German artist Burgi Kühnemann uses books as ironic weapons against bourgeois values. She uses books found in second-hand bookshops, selecting them on the basis of the subject matter of their illustrations: pretty girls, brawny men and faithful dogs. Kühnemann estranges these images by adding her own painted commentary, thereby satirizing the leitmotiv, the overt subject matter of the image, and mercilessly disclosing its covert values.
Burgi Kühnemann was born in Mayen (Eifel, Germany) in 1935 and now lives and works in Pforzheim (Germany) and Pegognaga (Italy). She trained at the Werkkunstschule in Düsseldorf, specializing in metal sculpture and drawing from model. Kühnemann’s artistic work revolves around themes which she analyses, differentiates and redefines. With a sure and lucid touch, she dissects cherished assumptions.
Kühnemann has been making book projects since 1983; examples include Buch-Akte, using photos originating from the German Freikörper naturist movement, Burgis Heine, inspired by the German author Heinrich Heine, and Deutsch Gut? which parodies Nazi kitsch and the characteristic German penchant for middle-class values. Behind the perfect and attractive world, Kühnemann always finds lurking a grubby, imperfect reality. Her books are entertaining, caustic and unsurpassed in their offensive against hidebound convention. Since the death of her parents in 1996, she has also used family mementos and documents as artistic material. Her childhood and everyday family life –in the period from 1930 to 1960– have also been sources of inspiration.
Found photography becomes painting
Kühnemann uses existing photographs for her work and transforms them into paintings. She copies the photographic images without significant manipulation. The work Glück, for example, consists of nine small canvases depicting the private mini-universe of the German everyman: they include an adorable lapdog such as most families possess (typically, a schnauzer), buddies on a football field, two little girls dressed up in their Sunday best on their first day at school, a young woman with her fiancé in Wehrmacht uniform, and a young baker showing us a gigantic loaf of bread for which he has won a gleaming prize cup. The nine pictures form a potpourri of geniality, in which Kühnemann lets the images speak for themselves.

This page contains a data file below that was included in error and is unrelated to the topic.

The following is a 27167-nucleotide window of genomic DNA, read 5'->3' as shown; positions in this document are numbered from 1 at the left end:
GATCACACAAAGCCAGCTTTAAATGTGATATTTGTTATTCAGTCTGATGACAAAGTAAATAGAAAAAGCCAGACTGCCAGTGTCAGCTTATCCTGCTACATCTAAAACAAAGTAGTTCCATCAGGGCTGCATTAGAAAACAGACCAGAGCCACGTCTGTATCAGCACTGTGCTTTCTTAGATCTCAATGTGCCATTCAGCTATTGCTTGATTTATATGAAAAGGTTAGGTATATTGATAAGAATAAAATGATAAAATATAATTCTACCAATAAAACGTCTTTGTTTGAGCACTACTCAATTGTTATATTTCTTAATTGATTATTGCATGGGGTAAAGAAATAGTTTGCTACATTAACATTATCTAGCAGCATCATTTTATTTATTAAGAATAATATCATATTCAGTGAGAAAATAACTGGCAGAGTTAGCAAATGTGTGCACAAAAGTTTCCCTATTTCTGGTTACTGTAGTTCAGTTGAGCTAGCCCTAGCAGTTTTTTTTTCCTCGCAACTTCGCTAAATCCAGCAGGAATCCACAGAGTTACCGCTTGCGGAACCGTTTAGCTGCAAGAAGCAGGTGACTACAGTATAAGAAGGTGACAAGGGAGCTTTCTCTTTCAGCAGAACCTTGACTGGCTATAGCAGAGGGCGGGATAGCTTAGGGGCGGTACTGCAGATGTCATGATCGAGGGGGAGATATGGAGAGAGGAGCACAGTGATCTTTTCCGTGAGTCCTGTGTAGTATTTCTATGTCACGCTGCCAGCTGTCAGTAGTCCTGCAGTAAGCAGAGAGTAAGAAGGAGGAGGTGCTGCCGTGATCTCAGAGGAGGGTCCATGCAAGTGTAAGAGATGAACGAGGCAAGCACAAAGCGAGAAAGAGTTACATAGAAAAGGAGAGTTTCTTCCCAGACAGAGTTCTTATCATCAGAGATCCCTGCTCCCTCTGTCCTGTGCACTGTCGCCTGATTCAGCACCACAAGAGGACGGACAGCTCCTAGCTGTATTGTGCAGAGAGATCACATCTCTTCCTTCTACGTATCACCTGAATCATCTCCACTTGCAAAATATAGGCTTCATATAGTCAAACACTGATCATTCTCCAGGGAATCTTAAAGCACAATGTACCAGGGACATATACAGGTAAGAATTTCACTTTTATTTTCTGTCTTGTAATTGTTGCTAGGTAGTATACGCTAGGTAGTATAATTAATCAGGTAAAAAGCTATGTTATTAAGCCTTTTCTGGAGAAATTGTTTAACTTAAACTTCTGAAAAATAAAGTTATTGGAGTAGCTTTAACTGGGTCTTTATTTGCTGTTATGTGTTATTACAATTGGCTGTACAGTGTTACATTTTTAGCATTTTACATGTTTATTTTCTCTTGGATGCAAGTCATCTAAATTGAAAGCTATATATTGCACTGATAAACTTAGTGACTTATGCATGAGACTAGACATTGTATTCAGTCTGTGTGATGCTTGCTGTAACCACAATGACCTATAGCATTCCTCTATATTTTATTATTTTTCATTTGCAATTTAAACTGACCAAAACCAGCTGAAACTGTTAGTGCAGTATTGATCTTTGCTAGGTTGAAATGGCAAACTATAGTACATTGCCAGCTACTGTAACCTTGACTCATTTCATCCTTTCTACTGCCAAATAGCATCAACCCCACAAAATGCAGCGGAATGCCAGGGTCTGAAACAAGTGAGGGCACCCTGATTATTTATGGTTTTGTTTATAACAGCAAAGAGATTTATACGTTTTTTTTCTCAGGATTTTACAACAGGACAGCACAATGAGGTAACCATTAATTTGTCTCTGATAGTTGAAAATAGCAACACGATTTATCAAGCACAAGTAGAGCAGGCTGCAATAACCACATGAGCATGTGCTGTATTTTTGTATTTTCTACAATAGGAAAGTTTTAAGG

German cars and dogs
For Mein heilix Blechle: deutsche Fahrzeuge in alfabetischer Reihenfolge –with its proud pairings of men with their cars– Kühnemann uses the glossy picture book of icons from the St. Demetrius Cathedral. These painted motifs are arranged in alphabetic order and interact with their background to fuse into a single picture. Contradictory value systems clash in this work: the holy cow and religion, with a Volkswagen as its natural crowning glory.
Many of Kühnemann’s books are populated by dogs, which range from winsome pets to snarling guard dogs. In Mann & Hund, she portrays the dog owners. Taking a book of traditional embroidery patterns as her starting point, she places a historic figure or media hero together with his faithful canine companion alongside each splendidly ornamental letter. The man-and-his-dog theme is a traditionally German one which was exploited in the Nazi era to boost the image of Hitler, who liked to be pictured with his trusty Blondi. Man’s best friend had a prominent place in Nazi propaganda and was a metaphor of command and obedience.
Hitler’s image is not a taboo subject for the 73-year old Kühnemann, but a phenomenon that goes along with (her own) German identity. Similarly characteristic are Ferien, Freizeit und Urlaub, Essen und Trinken, Das Auto and a notice on a garden gate with the inscription Vorsicht Hund. It is a German identity, which Kühnemann probes with her astringent but never cruel wit.
Diana Franssen, Van Abbemuseum
Susanne Padberg, Galerie DRUCK & BUCH
This exhibition has been realised in collaboration with Galerie DRUCK & BUCH, Tübingen (Germany).